Netflix has delivered time and time again with hits like “Stranger Things”, “Maniac”, and “Narcos”. “Russian Doll” adds to this ever growing list with its smart look into trauma, metal health, and purpose. Its concept is a familiar one. Due to the shows use of the groundhog day gimmick, reliving the same day over and over, some might groan and skip this, expecting it to be retreading old ground.
But what sets apart “Russian Doll” from the rest of the pack is the acting, themes tackled, and especially the writing. Be it interactions between characters or the characters themselves, the show is remains incredibly riveting.
One of the shows biggest assets is main actress Natasha Lyonne. She brings an energy to the how that keeps things light, yet still serious. While her character, Nadia, can be annoying at first, she becomes more and more relatable throughout the series. In addition to the acting, Lyonne adds some incredible talent to the writing and directing resources available to the show. The other lead, Charlie Barnett, does a very nice job portraying someone in a mental health crisis. His acting provides a nice counter to Lyonne’s chaotic Nadia. Dealing with the same problem Nadia has, Alan teams up with her to solve it before time runs out for them both.
In more technical aspects, the show is fairly well made. The cinematography, while not earth shatteringly well done, does have a few stand out moments. The settings are well created too. For example, the central bathroom Nadia constantly visits is very interestingly designed. The backdrop of New York City also helps convey a hectic and cluttered tone that other cities might not have been able to create. The direction is done well, for the most part. Many scenes remain memorable, but it was more for the acting and writing than anything else.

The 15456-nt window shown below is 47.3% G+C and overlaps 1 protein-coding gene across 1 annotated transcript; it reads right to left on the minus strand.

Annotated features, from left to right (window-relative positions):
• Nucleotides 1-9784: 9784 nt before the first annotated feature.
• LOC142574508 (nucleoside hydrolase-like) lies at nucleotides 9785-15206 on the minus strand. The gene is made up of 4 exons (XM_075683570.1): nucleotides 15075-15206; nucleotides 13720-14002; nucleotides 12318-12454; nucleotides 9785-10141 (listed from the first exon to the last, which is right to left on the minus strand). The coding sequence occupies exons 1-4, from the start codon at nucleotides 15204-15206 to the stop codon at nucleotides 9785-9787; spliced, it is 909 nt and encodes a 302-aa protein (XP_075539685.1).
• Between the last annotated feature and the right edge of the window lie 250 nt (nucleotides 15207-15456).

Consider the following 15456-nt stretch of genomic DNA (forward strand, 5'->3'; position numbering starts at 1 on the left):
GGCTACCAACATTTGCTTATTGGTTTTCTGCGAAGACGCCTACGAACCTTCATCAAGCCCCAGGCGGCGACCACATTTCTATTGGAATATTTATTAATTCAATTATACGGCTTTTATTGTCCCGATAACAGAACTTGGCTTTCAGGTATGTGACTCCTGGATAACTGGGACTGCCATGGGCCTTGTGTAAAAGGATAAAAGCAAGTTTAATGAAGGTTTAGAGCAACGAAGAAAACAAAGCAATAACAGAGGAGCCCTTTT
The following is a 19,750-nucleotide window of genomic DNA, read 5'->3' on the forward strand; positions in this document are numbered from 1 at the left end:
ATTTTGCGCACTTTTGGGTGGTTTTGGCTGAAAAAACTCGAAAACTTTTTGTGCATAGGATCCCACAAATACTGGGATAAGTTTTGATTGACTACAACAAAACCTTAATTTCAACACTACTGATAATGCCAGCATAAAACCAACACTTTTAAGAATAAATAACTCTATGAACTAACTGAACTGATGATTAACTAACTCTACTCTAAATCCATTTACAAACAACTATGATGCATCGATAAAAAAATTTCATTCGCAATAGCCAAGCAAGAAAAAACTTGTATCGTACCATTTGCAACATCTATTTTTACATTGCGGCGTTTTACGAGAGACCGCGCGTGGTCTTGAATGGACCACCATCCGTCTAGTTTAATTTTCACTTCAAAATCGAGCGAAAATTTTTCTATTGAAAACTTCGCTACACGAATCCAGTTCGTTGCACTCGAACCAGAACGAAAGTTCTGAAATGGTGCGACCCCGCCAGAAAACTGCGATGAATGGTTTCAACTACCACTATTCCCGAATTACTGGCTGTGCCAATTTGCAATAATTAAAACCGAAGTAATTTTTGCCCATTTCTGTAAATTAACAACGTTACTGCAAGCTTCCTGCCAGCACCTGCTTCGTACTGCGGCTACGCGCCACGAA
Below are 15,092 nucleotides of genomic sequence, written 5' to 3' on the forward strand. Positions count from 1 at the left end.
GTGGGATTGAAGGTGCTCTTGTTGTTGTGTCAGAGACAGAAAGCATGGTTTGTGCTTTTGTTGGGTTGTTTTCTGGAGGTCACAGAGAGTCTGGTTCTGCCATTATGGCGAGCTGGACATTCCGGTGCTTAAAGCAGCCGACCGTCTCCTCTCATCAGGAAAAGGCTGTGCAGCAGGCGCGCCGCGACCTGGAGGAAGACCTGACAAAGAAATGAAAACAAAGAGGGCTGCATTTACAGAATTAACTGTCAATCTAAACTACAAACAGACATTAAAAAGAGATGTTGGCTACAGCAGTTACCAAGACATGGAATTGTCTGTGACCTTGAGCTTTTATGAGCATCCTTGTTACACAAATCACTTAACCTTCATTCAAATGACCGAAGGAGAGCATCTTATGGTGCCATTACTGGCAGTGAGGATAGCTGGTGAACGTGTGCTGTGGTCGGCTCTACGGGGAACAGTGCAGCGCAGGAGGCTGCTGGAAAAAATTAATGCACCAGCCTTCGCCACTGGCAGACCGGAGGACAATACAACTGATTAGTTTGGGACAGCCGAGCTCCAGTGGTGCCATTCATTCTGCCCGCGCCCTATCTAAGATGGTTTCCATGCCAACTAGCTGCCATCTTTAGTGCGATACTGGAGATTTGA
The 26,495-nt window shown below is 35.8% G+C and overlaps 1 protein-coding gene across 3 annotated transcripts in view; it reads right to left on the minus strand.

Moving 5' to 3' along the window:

The themes delved into in this show sound like nothing new, because they really aren’t. Many forms of art tackle things like mental health, trauma, and existentialism all the time. The difference “Russian Doll” makes is the way they tackle it. The characters don’t set out with a goal of finding themselves or fixing their problems. In actuality, they do the opposite, avoiding anything like that, focusing on fixing the current situation. This resistance to change is the shows greatest aspect, as it relates to humanity as a whole.
Most people have things deep down that they won’t discuss or even try to fix, despite knowing that things would get better. Instead, they use different outlets like partying, drugs, or even watching TV shows for unhealthy amounts of time. The point of the show is to fix yourself, and most of the time that means talking about it with other people.
Feature photo courtesy of the Associated Press.